Design Fun With Power Tools (Isha Patel)

This past week, JetSet has been finalizing the design of our prototype and attempting to build our final product. In the past month, we had ordered some materials from Amazon (wooden balls) and we finally received them this Wednesday!  It was exciting because we finally had some materials to work with and start building our prototype.

As our team has progressed through the design stage, we have realized that we don’t have the materials yet to build a working prototype. We would need a base, 2 pedals, end pieces, springs, hinges, and of course our balls. We had received the balls, but a lot of our parts for the model need to be printed on the 3D printer. Also some of the materials that we do have, we haven’t been able to put together yet since we don’t have the majority of our parts. We ran into an interesting problem last class when we attempted to print our base for our product and found out that our 3D model was bigger than the printer could print out. With that in mind we are deciding whether to print out a scaled down version of the base or to use a block of wood similar in size to our actual model to represent the base.

Even with our prototyping setbacks, we still wanted a prototype that we could show during our presentation. The base issue will be decided in our next class, but we decided that since we have springs, we should build our pedals. Last class was extremely fun for Anjali and I because we got to be engineers for the day. Usually, the engineering aspect of the design is left to our other two members, Erin and Annalise, but last class I got to build the pedal with Anjali. It is going to be to scale and have the beads inside the grooves. With our teacher, Ms. Jo, we went down to the Maker Space and learned how to use some power tools. We also had additional help from Maker Space expert, Oren.

The first tool we learned how to use was the electric table saw. The table saw was used to cut our wood into the dimensions of our pedal. It was an exhilarating experience because we got to wear goggles and noise reducing headphones. We had to learn proper etiquette for using an electric table saw. We had to learn how to keep our hands away from certain areas on the saw, when to turn on the saw, when to lower it, and we had to make sure the blade stopped spinning before bringing the saw back up.

A table saw that we used while cutting wood to make our pedals. Image found at: http://ace.imageg.net/graphics/product_images/pACE3-992995enh-z8.jpg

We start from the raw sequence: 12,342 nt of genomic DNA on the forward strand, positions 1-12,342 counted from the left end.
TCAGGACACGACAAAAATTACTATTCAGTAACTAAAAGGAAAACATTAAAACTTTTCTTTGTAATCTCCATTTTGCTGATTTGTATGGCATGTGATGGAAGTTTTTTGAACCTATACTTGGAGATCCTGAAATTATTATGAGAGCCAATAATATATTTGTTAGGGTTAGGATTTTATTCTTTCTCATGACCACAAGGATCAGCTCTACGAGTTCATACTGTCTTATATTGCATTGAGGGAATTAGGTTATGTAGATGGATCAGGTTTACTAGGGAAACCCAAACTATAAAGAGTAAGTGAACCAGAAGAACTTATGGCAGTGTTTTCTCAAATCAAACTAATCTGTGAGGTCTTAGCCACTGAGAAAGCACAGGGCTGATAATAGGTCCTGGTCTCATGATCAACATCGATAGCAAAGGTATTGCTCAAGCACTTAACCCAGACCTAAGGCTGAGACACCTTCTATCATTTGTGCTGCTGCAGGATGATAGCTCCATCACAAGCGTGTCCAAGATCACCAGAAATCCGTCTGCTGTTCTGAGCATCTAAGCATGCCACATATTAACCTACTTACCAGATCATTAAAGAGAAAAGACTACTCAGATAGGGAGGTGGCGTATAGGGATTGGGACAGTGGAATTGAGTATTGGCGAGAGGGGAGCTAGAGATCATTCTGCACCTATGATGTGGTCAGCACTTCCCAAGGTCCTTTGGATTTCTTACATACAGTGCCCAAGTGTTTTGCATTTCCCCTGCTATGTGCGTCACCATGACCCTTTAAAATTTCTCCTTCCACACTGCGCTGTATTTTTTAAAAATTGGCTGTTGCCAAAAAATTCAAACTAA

In our design, we have grooves in the pedals where our balls would be placed. The balls would roll around in all directions to give our users a full range of motion. The wooden beads we had ordered were 3/4 inch and we wanted the wooden balls to be slightly elevated. This created a unique problem because we needed to find a drill press that would allow us to make an almost 3/4 inch circle in our wood. Anjali and I took turns making five rows of grooves. We had to clamp the wood down and measure the exact location the drill would have to go into to make equal grooves. After building the grooves, we fit our balls into the grooves and we found that the pedal worked very well! We just had some sanding to do and the pedal would be an exact replica of the one we would like to use in our prototype.

This is a drill press. We used this tool to make the grooves in our wooden pedal. Image found at: http://www.northerntool.com/images/product/2000×2000/155/155880_2000x2000.jpg

Overall, I had a great time in the Maker Space. I haven’t been able to use power tools since I was in 7th grade, so this was a nice refresher. I really enjoyed the building aspect of making our prototype. In our up coming class period, Anjali and I are planning to go back to the Maker Space to finish up our pedal and make the second pedal.

This is the wooden pedal that was created with the grooves in the Maker Space. The wooden balls go into the grooves.
This is the wooden pedal that was created with the grooves in the Maker Space. The wooden balls go into the grooves.
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